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As with any good habit, starting early in life and keeping up with said habit can help one become more successful. As it is the start of a new year and a time for new beginnings, why not have your students start out the new-year right with learning about a new, healthy habit? Learning about savings and starting good savings habits early will help your student be more comfortable and knowledgeable later in life and can definitely help set up him or her for success. This blog post will go over a few tips and tricks we have compiled to help your student out on a new savings journey!
Setting SMART Goals:
The best thing for your student to do before even starting to save is to set a savings goal. A great way to do this is to follow the SMART model and make sure your student’s goals are specific, measurable, attainable, relevant, and time-bound. This helps to ensure that your student’s goal is right for him or her, and it will be something you student can achieve!
Collecting Spare Change:
The best way to start saving is to start saving spare change! It may be spare change found around the house or even the change left over after some sort of transaction (how often is something $5.00 and not $4.99?). Once your student has acquired this spare change, keeping it somewhere not easily accessible (such as a piggy bank or savings jar) will help him or her to not be tempted to spend that change throughout the year. At the end of the year, seeing the amount collected will be an exciting and satisfying reward for a year of saving! Also, as with all of our tips, having someone who is willing to match the student’s savings at the end of the year can help motivate and excite your student, too!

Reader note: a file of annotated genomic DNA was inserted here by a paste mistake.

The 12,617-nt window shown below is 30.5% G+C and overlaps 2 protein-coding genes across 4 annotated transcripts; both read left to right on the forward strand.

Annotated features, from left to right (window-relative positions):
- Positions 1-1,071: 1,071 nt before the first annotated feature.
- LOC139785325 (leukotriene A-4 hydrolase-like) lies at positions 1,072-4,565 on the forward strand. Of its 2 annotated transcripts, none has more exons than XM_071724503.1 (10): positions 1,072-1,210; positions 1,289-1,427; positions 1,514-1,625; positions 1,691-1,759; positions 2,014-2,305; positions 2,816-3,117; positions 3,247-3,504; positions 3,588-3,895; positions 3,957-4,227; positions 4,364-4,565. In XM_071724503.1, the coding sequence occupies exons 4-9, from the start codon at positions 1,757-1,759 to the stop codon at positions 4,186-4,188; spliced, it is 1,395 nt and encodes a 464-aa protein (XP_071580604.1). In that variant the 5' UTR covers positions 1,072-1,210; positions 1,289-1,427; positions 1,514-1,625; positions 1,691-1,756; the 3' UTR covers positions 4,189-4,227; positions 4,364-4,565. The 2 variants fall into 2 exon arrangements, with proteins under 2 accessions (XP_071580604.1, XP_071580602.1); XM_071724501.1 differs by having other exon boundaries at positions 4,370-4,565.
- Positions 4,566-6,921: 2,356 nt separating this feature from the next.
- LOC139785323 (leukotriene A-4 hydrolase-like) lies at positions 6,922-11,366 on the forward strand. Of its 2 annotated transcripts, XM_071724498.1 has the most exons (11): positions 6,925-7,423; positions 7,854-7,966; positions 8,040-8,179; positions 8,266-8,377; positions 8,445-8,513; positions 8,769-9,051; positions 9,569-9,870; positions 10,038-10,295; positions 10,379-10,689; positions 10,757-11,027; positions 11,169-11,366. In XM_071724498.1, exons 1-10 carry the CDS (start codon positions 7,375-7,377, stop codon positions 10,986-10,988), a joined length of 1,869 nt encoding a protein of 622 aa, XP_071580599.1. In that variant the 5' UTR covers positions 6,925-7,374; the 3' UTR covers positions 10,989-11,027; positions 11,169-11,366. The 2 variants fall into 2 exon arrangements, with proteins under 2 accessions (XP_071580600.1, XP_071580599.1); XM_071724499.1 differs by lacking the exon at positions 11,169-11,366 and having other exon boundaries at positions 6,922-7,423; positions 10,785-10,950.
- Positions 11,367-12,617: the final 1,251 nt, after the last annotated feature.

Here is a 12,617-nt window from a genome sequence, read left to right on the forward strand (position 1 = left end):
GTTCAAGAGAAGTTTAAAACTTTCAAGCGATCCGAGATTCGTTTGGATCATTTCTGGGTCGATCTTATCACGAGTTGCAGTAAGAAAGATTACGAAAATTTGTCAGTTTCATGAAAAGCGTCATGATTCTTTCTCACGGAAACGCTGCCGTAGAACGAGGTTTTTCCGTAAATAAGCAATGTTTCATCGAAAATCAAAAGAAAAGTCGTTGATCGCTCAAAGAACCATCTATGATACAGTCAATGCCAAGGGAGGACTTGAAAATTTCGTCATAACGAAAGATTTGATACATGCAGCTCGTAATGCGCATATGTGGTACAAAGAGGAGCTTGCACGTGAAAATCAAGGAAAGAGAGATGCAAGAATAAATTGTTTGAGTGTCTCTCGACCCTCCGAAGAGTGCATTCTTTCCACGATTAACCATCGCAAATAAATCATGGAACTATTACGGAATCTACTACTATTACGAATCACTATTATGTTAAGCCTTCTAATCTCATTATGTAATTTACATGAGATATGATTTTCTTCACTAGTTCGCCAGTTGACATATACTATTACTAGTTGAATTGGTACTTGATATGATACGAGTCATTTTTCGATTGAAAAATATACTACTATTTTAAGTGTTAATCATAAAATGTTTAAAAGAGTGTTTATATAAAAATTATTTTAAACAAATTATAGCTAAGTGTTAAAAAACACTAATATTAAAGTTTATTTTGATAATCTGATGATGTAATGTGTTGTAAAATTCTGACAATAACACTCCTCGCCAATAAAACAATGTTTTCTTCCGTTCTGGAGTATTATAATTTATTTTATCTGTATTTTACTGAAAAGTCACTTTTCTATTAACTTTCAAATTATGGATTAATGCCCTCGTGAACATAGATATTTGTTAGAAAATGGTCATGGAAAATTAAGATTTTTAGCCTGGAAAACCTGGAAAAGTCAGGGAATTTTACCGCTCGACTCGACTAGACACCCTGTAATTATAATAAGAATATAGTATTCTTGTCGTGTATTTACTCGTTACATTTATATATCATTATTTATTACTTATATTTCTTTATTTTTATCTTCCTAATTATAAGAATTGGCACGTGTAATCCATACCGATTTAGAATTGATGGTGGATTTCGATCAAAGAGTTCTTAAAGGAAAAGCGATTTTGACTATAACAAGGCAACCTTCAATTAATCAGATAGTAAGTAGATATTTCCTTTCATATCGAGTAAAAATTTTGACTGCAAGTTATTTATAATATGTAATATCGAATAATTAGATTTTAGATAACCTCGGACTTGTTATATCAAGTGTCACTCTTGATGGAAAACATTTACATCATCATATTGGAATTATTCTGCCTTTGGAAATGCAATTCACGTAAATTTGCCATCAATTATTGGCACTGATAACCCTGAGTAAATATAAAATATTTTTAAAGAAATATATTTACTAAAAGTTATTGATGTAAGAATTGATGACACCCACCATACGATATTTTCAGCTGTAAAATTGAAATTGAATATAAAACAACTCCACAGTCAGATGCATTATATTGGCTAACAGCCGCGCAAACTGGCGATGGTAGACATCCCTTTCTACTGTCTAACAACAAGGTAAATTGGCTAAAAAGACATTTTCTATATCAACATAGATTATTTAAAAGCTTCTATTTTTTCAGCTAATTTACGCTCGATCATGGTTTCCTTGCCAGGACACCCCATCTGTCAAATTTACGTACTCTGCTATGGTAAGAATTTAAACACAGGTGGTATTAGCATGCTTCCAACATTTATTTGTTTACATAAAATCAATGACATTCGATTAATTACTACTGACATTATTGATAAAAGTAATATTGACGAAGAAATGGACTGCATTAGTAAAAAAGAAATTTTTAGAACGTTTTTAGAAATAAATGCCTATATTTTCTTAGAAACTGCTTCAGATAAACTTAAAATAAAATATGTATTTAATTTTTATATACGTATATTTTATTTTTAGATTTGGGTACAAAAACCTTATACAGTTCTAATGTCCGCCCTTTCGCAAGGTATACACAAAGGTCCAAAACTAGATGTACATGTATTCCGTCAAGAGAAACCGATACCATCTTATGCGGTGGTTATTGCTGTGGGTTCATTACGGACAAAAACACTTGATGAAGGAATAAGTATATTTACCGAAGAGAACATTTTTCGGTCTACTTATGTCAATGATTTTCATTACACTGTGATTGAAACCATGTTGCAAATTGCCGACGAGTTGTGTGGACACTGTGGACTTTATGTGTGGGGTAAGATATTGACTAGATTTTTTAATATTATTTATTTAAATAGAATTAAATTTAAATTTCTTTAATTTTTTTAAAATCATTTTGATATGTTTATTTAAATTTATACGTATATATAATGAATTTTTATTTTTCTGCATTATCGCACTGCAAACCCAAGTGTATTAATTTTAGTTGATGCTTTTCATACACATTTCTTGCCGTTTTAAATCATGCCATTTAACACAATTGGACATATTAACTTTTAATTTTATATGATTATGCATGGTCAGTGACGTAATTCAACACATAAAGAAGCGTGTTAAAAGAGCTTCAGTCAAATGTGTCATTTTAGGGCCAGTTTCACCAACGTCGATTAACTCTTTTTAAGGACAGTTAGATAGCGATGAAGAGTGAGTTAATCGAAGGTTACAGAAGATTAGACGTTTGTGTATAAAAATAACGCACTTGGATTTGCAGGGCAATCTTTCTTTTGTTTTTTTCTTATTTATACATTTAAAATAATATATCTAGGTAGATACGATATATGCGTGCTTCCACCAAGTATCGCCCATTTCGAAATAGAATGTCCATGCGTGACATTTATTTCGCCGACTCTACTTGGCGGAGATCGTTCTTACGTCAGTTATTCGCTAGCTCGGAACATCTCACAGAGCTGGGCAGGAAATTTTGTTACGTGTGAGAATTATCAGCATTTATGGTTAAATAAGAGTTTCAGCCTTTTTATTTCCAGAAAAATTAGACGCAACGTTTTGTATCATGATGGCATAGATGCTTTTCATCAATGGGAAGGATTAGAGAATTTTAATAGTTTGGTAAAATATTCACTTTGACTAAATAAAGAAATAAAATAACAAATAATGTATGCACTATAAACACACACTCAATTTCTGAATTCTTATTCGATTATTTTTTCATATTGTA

Spend, Save, Share:
Going along with collecting spare change, or if your student receives an allowance or cash gift, our next tip encourages them to split the money into three categories. The three categories are: spend, save, and share. The spend category will be for money that the student plans on spending, the save category will be for saving up for something wanted in the future, and the share category will be for charity. Splitting this money into separate jars will help your student visually see where all of the money will be going!
Save First, Not Last:
Helping students get into the habit of saving before spending will him or her immensely with understanding savings. When your student receives money, whether it be allowance, a gift, or otherwise, instead of buying whatever he or she wants and then saving what’s left over, putting a portion away before purchases will ensure that something is saved right away! This will help your student get into the habit of putting money aside right away and will hopefully help him or her reach savings goals quicker!
Open a Savings Account:
Our last savings tip is to open a savings account! Savings accounts are great not only for keeping money safe but also for increasing your savings with doing very little! Savings accounts typically pay out interest for what is in the account, meaning that by just having your student’s money sitting in an account, it will gain a little more each quarter. At Young Americans bank kids from age 0 to 22 can open up a savings account with as little as $5.00! Learn how to open an account at Young Americans Bank here!
Now, hopefully you’re inspired to put these ideas into practice with your students this year! Starting young means that your student can practice and develop good money habits that will lead to a financially successful and independent future!